I could probably write something that would rival the page count of Ulysses about this bike course.  The scenery was incredible, when I allowed myself to take in the Connecticut countryside a few seconds at a time.  With more climbs than I care to remember, and tight technical descents, this is one of the hardest bike courses in triathlon.  I worked hard to press on with a consistent effort, keeping efficient form and cadence on the climbs, and tucking low to use the descents as much as possible.  After not riding a very smart race last month at the Columbia Triathlon, I was encouraged by how many racers I was passing on the descents.  I eventually gave up four spots on the bike- not ideal, but bike quality/volume are something that I'm working hard on this summer.  My 2:37 bike split was good enough for 13th overall.  Did I mention yet how crazy hard this bike course is?

I came off the bike feeling pretty good about my situation.  I had ridden hard and made my way through most of the field that had started before me.  I had also been disciplined about taking in calories throughout the bike leg, and I was feeling like I had quite a bit left for the run course.  The first mile of the Quassy run course lulls you into a false sense of complacency with a few shade trees and a relatively flat pitch.  After that, it doesn't take long to find the hills, and after that initial mile the rest of the run course is comprised of steady rollers.  This didn't rattle me nearly as much as the several hors categorie climbs on bike course.  In fact, the run course was not all that different from the daily runs I log in Chapel Hill, NC.  Out on the run course I was becoming more aware of my position in the field, and I needed pretty badly to make up those 4 spots I gave up with the mediocre bike split.  By mile two I had pulled back one spot from an uber biker with a couple of 6:30 miles, and I was feeling pretty confident.  Right about then an age grouper overtook me running at a pretty good clip, and I glued myself to his right hip for the next three miles.  I suffered to hold pace while silently cursing this dude who looked like he was cruising effortlessly on a Sunday jog.  We pulled each other back and forth for 30 minutes until he slowed pretty significantly at an aid station, and I was able to make a move to get away.  I ran pretty consistently, trying to put forth a controlled, steady effort on the varied terrain.  Ultimately I pulled back three of the four spots I gave up to the bike animals, but then gave up two more spots to different run animals.  I finished with a 1:30:15 half marathon.  Not my best work, but DEFINITELY not my worst 70.3 run split (I've had some pretty sweet melt downs), putting me with the 10th overall run split.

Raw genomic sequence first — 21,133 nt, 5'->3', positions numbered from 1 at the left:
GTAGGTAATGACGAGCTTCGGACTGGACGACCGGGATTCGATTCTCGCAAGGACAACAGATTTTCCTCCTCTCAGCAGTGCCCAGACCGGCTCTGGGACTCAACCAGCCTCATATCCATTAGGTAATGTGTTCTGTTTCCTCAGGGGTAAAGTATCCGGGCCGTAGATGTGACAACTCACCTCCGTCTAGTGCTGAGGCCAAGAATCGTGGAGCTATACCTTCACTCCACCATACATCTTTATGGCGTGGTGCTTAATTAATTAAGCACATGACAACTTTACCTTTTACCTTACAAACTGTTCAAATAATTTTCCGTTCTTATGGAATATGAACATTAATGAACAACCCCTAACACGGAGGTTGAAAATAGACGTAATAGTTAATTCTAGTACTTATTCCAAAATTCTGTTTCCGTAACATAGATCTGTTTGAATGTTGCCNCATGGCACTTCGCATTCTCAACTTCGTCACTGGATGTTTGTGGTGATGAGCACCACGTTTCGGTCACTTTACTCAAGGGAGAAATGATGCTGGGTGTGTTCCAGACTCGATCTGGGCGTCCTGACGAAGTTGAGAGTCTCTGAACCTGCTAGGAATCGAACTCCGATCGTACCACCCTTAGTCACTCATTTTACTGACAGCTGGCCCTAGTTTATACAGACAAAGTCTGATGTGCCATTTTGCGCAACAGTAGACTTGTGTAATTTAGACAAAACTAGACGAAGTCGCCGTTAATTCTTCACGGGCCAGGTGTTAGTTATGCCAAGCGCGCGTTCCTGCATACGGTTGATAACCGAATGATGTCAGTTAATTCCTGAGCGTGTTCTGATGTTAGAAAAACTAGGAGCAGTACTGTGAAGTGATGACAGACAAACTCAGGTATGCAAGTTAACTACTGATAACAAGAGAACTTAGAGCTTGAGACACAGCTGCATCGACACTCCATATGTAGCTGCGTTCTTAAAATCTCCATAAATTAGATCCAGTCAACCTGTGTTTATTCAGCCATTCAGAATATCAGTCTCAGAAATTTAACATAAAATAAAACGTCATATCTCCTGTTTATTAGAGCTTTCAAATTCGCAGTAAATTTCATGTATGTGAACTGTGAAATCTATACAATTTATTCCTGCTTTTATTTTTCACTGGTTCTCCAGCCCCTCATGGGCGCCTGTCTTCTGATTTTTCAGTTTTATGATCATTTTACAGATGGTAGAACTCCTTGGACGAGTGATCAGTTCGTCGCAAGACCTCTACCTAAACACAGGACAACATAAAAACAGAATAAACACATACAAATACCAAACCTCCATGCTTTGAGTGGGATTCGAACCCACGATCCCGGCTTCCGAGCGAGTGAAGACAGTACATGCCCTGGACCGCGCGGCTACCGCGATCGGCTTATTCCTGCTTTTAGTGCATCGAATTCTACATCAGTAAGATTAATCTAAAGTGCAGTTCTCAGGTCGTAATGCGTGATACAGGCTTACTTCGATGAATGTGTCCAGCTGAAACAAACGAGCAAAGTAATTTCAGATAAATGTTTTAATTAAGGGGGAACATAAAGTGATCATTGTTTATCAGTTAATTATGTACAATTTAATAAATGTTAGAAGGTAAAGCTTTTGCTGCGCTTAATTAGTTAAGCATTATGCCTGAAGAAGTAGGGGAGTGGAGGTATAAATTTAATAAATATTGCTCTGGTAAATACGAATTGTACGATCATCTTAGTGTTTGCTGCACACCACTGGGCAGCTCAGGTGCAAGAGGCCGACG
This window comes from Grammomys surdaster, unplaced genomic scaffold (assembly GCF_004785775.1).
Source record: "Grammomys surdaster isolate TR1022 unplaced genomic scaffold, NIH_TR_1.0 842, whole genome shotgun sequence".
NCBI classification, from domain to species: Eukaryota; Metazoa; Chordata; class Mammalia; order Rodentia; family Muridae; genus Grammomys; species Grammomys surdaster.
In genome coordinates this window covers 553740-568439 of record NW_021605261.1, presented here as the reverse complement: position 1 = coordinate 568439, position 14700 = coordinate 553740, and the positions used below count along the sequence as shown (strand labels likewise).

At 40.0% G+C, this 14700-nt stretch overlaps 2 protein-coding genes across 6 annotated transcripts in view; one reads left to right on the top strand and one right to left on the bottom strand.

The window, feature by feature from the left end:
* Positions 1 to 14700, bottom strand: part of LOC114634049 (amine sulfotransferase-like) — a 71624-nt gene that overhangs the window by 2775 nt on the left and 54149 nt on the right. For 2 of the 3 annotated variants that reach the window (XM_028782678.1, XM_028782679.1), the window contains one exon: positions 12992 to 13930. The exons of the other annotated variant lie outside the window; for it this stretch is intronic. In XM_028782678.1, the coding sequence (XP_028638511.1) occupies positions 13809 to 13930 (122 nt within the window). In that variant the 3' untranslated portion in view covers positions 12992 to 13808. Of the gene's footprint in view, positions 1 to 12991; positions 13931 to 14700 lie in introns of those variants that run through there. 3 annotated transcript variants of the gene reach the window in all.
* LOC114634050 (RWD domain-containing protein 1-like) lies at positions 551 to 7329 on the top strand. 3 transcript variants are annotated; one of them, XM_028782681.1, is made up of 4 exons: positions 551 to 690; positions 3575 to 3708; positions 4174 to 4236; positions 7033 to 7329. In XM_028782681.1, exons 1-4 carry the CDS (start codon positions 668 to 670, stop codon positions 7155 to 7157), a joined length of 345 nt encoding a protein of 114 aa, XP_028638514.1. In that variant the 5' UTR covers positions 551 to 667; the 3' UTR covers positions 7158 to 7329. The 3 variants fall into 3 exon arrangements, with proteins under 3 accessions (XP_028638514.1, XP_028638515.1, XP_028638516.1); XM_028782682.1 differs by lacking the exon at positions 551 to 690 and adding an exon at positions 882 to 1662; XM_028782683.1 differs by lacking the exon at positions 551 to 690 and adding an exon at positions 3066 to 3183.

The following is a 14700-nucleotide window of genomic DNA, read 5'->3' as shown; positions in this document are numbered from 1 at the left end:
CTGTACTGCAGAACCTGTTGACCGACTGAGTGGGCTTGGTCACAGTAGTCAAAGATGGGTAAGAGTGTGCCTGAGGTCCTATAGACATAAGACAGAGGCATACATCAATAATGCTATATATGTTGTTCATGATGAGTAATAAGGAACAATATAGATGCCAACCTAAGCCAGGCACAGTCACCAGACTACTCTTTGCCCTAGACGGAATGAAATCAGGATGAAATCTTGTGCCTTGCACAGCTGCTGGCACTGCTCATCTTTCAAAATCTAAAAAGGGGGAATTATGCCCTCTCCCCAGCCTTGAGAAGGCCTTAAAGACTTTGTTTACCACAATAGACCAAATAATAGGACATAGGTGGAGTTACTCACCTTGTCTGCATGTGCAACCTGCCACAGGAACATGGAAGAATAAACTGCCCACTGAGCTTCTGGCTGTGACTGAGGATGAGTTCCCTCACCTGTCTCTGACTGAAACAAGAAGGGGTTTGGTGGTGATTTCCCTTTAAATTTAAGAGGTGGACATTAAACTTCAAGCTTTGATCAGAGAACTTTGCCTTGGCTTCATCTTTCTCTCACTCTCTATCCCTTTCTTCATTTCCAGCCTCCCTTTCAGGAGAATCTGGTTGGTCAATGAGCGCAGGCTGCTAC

In hindsight I wish I had pressed a little harder on the bike course, but my efforts set me up for a pretty decent run on a challenging course.  It was definitely a new experience to feel like I was still racing ten miles into a 70.3 half marathon, and perhaps this means that I'm starting to figure out this distance to some degree?  Well, maybe.  My 4:40 finish would indicate otherwise, but that was good enough for 10th overall amateur on the day.  Race results can be found HERE.  Rev3 Quassy is an incredible race at a spectacular venue.  I couldn't have asked for more from the cool New England weather or the dozens of super volunteers.  A rightfully epic event.       

Thanks to Coach Dave Williams of Triangle Multisport for the valuable insights and the big vote of confidence.  Big thank yous to Inside Out Sports and Fleet Feet Sports Carrboro for the support- at least you guys help me to look fast, even if I can't necessarily back that up with fast performances!  Lastly, a super big thank you to Leigh & Paul Naps for spending their Sunday watching me run around looking uncomfortable.  The two of you made the whole weekend an enjoyable experience.

Photo credits to P Naps- iphone camera ninja!